Tribal #1,523

A few hours of tribal work on a new client. Tried to fit with existing work and add some flow and recognition of the musculature beneath, 2 things I don't feel the existing work was doing.

Sunday, August 5, 2012

Why I went to San Diego for Comic-con this year...

This year I was going to skip San Diego Comic-con.

I had no new books to sell, and was generally burnt on tabling at this mind-numbingly huge convention. Then I realized that this is Judge Dredd's 35th anniversary, and the new film is only months away.

It's a good year to go as a fan. 

Then 2000ad and Lionsgate held a "WHAT WOULD YOU DO TO WIN TICKETS TO SEE DREDD" contest for tickets to an advance screening of the Pete Travis directed "Dredd". I entered, professing that I would eat munce for a month. I won a pair of tickets, and my fate for July 10th was written in stone (fortunately I haven't been asked to keep my vow of eating only munce for a month).
Come the night of the showing, I asked my good friend and fellow artist Justin Hall to take my +1 seat, which he did. Justin is a life-long fan of all types of comic-books, but has never read any Judge Dredd, so I was very happy to get a non-biased opinion from a good critic. As it turns out, we ended up sitting next to Brandon, then film critic from Bleeding Cool (I am not going to read his review until I am done with my own). I was already trying my hardest not to get my hopes up about DREDD --- since this usually leads to utter disappointment with any film--- but Brandon said a few things that set the context of this film up for me, and added to some things read on blogs and heard in podcasts put me in just the right place to see the movie.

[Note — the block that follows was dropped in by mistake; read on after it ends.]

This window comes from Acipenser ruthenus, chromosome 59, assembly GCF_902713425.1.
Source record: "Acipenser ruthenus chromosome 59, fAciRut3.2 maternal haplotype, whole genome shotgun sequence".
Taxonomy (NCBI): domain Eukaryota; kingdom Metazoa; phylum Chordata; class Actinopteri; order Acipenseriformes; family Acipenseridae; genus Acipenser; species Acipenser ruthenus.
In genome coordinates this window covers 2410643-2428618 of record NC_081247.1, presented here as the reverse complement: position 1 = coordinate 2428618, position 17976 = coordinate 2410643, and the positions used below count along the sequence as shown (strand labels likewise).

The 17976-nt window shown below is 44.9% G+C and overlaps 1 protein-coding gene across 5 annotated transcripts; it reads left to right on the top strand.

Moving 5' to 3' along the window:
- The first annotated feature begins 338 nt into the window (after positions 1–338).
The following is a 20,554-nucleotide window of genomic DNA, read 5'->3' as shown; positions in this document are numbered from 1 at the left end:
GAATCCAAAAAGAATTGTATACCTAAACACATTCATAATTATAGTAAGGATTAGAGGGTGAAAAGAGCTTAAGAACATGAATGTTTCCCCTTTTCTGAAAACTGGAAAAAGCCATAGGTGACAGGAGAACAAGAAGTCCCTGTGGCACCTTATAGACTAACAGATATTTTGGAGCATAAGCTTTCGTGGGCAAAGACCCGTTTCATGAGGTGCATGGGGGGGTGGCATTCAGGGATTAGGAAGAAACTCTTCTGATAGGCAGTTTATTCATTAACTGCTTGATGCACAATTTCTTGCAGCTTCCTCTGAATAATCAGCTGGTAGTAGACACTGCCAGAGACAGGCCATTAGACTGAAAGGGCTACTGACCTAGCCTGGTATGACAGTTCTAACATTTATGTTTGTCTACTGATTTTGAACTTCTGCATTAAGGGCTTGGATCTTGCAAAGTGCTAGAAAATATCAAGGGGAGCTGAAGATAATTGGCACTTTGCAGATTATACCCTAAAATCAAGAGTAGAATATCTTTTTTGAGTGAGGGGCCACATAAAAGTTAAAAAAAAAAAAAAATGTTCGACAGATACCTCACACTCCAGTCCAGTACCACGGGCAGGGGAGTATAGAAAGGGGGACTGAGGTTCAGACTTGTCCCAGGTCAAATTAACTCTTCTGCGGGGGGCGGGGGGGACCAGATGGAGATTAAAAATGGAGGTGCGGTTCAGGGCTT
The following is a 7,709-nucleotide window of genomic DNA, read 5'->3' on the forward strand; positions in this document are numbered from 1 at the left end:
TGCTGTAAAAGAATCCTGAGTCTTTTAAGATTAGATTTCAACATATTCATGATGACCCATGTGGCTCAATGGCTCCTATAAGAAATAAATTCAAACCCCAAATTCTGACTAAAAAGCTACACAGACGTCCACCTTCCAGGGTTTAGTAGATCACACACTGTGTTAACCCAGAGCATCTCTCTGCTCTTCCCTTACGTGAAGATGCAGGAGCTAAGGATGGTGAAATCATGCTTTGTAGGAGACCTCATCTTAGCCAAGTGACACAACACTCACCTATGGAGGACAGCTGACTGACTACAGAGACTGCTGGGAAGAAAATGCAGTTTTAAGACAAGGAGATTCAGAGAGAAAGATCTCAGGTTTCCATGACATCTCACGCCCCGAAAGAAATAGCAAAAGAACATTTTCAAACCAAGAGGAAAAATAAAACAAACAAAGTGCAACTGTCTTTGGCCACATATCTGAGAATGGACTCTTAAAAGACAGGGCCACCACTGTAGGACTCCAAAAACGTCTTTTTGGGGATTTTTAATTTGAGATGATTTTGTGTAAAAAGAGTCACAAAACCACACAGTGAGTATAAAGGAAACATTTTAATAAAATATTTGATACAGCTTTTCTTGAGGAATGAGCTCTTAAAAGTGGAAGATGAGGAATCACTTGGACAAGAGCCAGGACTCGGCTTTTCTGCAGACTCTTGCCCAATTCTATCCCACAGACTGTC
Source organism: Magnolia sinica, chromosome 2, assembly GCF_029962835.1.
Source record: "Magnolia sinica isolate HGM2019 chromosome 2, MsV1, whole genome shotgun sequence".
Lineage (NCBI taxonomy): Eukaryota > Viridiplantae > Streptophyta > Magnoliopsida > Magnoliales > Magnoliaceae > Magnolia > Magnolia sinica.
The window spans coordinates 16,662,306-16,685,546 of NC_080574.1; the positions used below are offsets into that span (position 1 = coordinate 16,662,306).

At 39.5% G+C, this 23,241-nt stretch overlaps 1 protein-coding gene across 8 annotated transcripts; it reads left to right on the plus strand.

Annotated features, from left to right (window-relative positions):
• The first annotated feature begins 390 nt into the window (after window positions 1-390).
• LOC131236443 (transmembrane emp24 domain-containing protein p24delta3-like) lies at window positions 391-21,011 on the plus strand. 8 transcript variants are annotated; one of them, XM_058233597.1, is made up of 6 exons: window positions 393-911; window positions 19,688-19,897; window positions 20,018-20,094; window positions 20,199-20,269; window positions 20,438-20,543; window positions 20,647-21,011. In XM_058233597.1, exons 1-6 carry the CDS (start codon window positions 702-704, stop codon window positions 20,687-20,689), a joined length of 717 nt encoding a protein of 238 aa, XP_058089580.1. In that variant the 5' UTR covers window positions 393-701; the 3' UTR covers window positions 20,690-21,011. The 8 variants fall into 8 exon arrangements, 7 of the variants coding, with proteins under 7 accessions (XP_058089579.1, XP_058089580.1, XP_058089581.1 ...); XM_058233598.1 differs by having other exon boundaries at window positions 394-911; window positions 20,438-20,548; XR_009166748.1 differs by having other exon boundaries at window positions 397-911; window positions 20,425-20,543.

I'll list these things first.

1, The costumes are very much like Carlos Ezquerra's original design. 2, Ron Smith's Mega-City 1 was blocky and inorganic.  3, The budget was low on this film ($45mil) and therefore the final product is practically an art-house film. 4, John Wagner approves of it, his most noted gripe being with the vehicles; he felt they looked too present-day.

The film itself:

It's not an epic film, but it doesn't need to be. There's one simple story that intoduces us to Dredd, Anderson, the Justice System, and Mega-City 1.